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[whitespace] John Larry Granger Color Theory: For his 10th anniversary season with the Santa Cruz County Symphony, conductor John Larry Granger programs concerts of vivid musical colors.

Paint Your Wagon

For conductor John Larry Granger, color and light are vehicles of musical expression

By Bruce Willey

TO UNDERSTAND CONDUCTOR John Larry Granger's programming for the Santa Cruz County Symphony's new season, which opens Saturday, it is helpful to admire a few principles of physics, beginning with light, since it precedes thunder. Light travels in various wavelengths, and our eyes, sensitive to these waves, interpret them as colors. Sound, too, travels in wavelengths. Our ears are sensitive to different wavelengths. Long waves produce low-frequency sounds and short waves high frequency ones.

And so, this season, Granger takes on light and sound waves. It's an obvious and playful thematic concoction that might seem as trite as the science lesson above. But Granger is serious. He hasn't traded his podium and baton for palette and paintbrush just yet.

Calling his season Colors of the Classics, Granger intends to define each piece the orchestra performs as a thematic color, an elaboration on light and shadow--even presenting one concert called Earth Tones (featuring the works of Alberto Ginastera, Stephen Prutsman and Camille Saint-Saëns.

Though a lot of the works planned for the season only evoke a vague and interpretive sense of color--say, for example, Beethoven's Symphony no. 7, which is dark brown and beautiful, especially the sepia-colored allegretto movement)--other pieces are more explicit. Paul Hindemith's Mathis der Maler (which Granger chose for this season's first program) directly responds to German reformation painter Matthias Gruenewald's painting of the same name. Granger has also chosen pieces for their sweeping metaphorical color qualities.

"There are a lot of different kinds of ideas in looking at music through colors," Granger points out. "A lot of people feel like they see color in music, and they are probably right in doing so. Each instrument in the orchestra has a different color, as do the notes each instrument can play."

Fact is, Granger's idea is a solid one that goes back to Pythagoras, who assigned the following colors to musical notes: red (C), orange (D), yellow (E), green (F), blue (G), indigo (A) and purple (B), all based on what he thought were ratios that could be calculated in vibrating strings.

THE SYMPHONY'S OPENING night will be a colorful elucidation for what is to come and a musical palette of color theory. Starting out with the bright sparkling neon lights of Times Square --Leonard Bernstein's jazzy musical On the Town--makes a dramatic contrast to May's season-closer, Mahler's heavy Symphony no. 2. The snappy little selection from Bernstein's score, Granger says, is like music bouncing off the lights in a night-lit New York.

Quite the opposite is Granger's next selection--Rachmaninov's Piano Concerto no. 2. This popular piece is an esoteric inner expression of light and darkness. After hitting a long, depressing composing block, Rachmaninov started sessions with a therapist named Dr. Dahl who told him to hang positive handwritten notes of affirmation all over his room. He did, and wrote the challenging Piano Concerto no. 2, which he dedicated to his therapist.

Diane Hidy, 41, the piano soloist for concerts Saturday and Sunday, speaks of the piece as an old friend. "It's taken me 20 years until I've finally gotten it right," she says by phone from San Francisco, "I love it dearly, as do audiences. ... It's a surefire piece." In the background, Hidy's 1-year-old daughter can be heard thumping on her tray. "I think she is trying to play the piano," Hidy says.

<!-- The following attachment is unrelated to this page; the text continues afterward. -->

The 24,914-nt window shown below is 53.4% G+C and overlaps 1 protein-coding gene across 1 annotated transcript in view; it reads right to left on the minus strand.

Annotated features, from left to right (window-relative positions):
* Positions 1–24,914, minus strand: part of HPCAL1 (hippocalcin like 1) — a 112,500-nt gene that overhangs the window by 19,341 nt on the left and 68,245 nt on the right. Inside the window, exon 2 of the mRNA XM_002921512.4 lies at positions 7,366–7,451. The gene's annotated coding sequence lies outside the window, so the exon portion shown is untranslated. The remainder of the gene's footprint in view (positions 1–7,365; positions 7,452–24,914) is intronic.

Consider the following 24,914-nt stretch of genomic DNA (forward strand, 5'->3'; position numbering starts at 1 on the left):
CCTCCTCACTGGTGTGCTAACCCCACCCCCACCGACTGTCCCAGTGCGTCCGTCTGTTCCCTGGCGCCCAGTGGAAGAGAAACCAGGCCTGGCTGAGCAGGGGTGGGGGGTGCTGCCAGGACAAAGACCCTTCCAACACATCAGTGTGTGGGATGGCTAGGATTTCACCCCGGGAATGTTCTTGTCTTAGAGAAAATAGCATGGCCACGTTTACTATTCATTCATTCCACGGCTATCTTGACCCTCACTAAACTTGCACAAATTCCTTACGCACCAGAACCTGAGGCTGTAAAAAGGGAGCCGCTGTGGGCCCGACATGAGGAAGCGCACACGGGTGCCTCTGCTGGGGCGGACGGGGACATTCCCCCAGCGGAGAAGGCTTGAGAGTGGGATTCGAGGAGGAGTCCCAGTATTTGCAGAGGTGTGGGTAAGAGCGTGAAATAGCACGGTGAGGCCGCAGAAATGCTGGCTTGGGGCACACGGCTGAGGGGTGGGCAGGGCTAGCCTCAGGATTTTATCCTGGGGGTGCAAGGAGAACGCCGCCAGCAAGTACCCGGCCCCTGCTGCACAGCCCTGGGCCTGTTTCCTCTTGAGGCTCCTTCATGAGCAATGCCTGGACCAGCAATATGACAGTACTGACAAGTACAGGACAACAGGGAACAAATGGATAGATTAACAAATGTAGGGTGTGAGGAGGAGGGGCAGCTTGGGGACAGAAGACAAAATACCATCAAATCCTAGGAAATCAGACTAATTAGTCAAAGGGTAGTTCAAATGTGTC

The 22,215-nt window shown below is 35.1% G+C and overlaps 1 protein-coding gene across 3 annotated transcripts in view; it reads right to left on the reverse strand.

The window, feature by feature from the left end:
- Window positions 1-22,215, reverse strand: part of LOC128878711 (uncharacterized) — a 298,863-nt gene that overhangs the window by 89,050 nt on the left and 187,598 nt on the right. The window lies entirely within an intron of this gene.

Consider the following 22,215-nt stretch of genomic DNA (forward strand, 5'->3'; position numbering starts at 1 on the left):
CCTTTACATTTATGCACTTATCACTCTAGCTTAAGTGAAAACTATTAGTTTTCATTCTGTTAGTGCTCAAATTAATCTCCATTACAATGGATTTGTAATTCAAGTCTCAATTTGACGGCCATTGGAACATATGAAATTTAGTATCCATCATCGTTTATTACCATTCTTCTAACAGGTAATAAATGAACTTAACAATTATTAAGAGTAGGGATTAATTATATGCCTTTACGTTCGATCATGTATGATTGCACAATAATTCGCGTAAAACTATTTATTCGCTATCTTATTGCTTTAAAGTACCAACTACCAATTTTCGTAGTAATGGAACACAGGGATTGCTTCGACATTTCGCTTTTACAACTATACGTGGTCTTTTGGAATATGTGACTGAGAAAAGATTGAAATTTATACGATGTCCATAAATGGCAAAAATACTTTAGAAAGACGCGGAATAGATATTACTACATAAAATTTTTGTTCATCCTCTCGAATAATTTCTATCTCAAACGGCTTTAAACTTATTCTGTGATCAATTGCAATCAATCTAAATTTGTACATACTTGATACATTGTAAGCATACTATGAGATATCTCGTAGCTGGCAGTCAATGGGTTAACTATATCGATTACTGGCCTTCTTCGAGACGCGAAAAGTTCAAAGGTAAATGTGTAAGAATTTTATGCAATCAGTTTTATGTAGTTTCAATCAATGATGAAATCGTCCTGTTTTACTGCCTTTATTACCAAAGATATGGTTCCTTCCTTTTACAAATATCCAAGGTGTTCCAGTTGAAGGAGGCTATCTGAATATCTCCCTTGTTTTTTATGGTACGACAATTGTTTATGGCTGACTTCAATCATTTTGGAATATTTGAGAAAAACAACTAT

Hidy started playing when she was two. Since then, she has had an amazing career--attending two of the best music schools in the country, Juilliard and Peabody, playing Carnegie Hall, perhaps earning her greatest popular recognition for frequently appearing on National Public Radio's West Coast Live, among other noteworthy achievements. "When Granger asked me if I would be willing to do this piece [Concerto no. 2], I didn't need a lot of coaxing," she says.

It's appropriate that Granger would choose Hindemith's 1934 Mathis der Maler to conclude the opening concert season. Based on a triptych painting by Gruenewald depicting a bloody peasant uprising, the three-movement piece was banned by the Nazi government after it was performed by the Berlin Philharmonic.

It is a work, Granger says, that "conveys the colors of war, of rage and futility, and certainly the anger of tyranny. ... But there is also a message of staying true to yourself and using your gifts to conquer darkness. Hindemith believed that an artist was best suited to make a political statement. I think in some cases that is true, especially artists who live outside of freedom."

Since this is Granger's 10th year with the symphony, will he raise a lighted baton like organist Virgil Fox and don a tux of many colors? "Certainly not the baton, but we will be experimenting with visual effects on a few pieces. Santa Cruz is, after all, closely tied to the ocean and the waves," Granger says. "After the success of Mahler's Resurrection last season, the orchestra and I are really excited to get back to work. And I'm not saying what color my coat will be."

The Santa Cruz County Symphony presents its season-opening concert Saturday (Oct. 7) at 8pm at the Santa Cruz Civic Auditorium, 307 Church St., Santa Cruz, and Sunday (Oct. 8) at 2pm at the Henry J. Mello Center for the Performing Arts, 250 E. Beach St., Watsonville. Tickets are $17-$34. (420.5260)

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From the October 4-11, 2000 issue of Metro Santa Cruz.

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